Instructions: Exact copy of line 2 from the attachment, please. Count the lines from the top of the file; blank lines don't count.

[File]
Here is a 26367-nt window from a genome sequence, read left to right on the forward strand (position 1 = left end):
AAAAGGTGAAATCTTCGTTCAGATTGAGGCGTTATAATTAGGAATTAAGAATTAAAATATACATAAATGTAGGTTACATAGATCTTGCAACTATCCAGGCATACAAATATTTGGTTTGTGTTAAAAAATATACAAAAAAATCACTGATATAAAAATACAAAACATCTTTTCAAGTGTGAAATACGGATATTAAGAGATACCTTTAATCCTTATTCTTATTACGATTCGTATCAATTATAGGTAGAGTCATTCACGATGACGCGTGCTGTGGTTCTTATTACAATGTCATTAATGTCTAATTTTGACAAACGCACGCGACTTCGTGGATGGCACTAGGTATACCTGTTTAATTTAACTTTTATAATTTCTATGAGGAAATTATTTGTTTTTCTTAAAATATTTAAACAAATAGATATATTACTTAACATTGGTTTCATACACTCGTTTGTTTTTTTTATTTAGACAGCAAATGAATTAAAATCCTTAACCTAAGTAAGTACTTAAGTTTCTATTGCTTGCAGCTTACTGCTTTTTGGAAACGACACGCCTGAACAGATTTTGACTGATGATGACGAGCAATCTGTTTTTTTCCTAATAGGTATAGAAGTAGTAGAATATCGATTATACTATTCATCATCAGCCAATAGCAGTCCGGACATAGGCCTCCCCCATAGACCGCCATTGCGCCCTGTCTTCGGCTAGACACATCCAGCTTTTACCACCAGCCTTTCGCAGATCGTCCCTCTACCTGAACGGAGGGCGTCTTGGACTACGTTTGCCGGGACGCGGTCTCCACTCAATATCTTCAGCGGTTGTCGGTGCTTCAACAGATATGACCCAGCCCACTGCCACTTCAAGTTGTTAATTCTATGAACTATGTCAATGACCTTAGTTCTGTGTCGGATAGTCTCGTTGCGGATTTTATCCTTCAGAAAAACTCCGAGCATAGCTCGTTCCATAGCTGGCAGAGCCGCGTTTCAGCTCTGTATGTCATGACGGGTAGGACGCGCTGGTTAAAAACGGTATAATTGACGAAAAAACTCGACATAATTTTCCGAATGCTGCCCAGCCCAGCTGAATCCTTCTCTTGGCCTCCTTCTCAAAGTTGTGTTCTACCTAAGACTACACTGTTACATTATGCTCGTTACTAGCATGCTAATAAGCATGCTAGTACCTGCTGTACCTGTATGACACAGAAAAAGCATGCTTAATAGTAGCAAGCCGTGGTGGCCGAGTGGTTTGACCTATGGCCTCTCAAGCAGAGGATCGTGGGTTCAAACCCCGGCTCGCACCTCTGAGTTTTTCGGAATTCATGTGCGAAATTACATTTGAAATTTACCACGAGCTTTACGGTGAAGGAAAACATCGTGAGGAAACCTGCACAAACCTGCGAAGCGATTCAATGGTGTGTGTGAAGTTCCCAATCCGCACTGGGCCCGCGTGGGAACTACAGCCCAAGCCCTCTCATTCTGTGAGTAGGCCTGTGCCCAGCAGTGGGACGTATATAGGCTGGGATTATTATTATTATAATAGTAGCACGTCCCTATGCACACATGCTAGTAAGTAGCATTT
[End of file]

AAAAGGTGAAATCTTCGTTCAGATTGAGGCGTTATAATTAGGAATTAAGAATTAAAATATACATAAATGTAGGTTACATAGATCTTGCAACTATCCAGGCATACAAATATTTGGTTTGTGTTAAAAAATATACAAAAAAATCACTGATATAAAAATACAAAACATCTTTTCAAGTGTGAAATACGGATATTAAGAGATACCTTTAATCCTTATTCTTATTACGATTCGTATCAATTATAGGTAGAGTCATTCACGATGACGCGTGCTGTGGTTCTTATTACAATGTCATTAATGTCTAATTTTGACAAACGCACGCGACTTCGTGGATGGCACTAGGTATACCTGTTTAATTTAACTTTTATAATTTCTATGAGGAAATTATTTGTTTTTCTTAAAATATTTAAACAAATAGATATATTACTTAACATTGGTTTCATACACTCGTTTGTTTTTTTTATTTAGACAGCAAATGAATTAAAATCCTTAACCTAAGTAAGTACTTAAGTTTCTATTGCTTGCAGCTTACTGCTTTTTGGAAACGACACGCCTGAACAGATTTTGACTGATGATGACGAGCAATCTGTTTTTTTCCTAATAGGTATAGAAGTAGTAGAATATCGATTATACTATTCATCATCAGCCAATAGCAGTCCGGACATAGGCCTCCCCCATAGACCGCCATTGCGCCCTGTCTTCGGCTAGACACATCCAGCTTTTACCACCAGCCTTTCGCAGATCGTCCCTCTACCTGAACGGAGGGCGTCTTGGACTACGTTTGCCGGGACGCGGTCTCCACTCAATATCTTCAGCGGTTGTCGGTGCTTCAACAGATATGACCCAGCCCACTGCCACTTCAAGTTGTTAATTCTATGAACTATGTCAATGACCTTAGTTCTGTGTCGGATAGTCTCGTTGCGGATTTTATCCTTCAGAAAAACTCCGAGCATAGCTCGTTCCATAGCTGGCAGAGCCGCGTTTCAGCTCTGTATGTCATGACGGGTAGGACGCGCTGGTTAAAAACGGTATAATTGACGAAAAAACTCGACATAATTTTCCGAATGCTGCCCAGCCCAGCTGAATCCTTCTCTTGGCCTCCTTCTCAAAGTTGTGTTCTACCTAAGACTACACTGTTACATTATGCTCGTTACTAGCATGCTAATAAGCATGCTAGTACCTGCTGTACCTGTATGACACAGAAAAAGCATGCTTAATAGTAGCAAGCCGTGGTGGCCGAGTGGTTTGACCTATGGCCTCTCAAGCAGAGGATCGTGGGTTCAAACCCCGGCTCGCACCTCTGAGTTTTTCGGAATTCATGTGCGAAATTACATTTGAAATTTACCACGAGCTTTACGGTGAAGGAAAACATCGTGAGGAAACCTGCACAAACCTGCGAAGCGATTCAATGGTGTGTGTGAAGTTCCCAATCCGCACTGGGCCCGCGTGGGAACTACAGCCCAAGCCCTCTCATTCTGTGAGTAGGCCTGTGCCCAGCAGTGGGACGTATATAGGCTGGGATTATTATTATTATAATAGTAGCACGTCCCTATGCACACATGCTAGTAAGTAGCATTT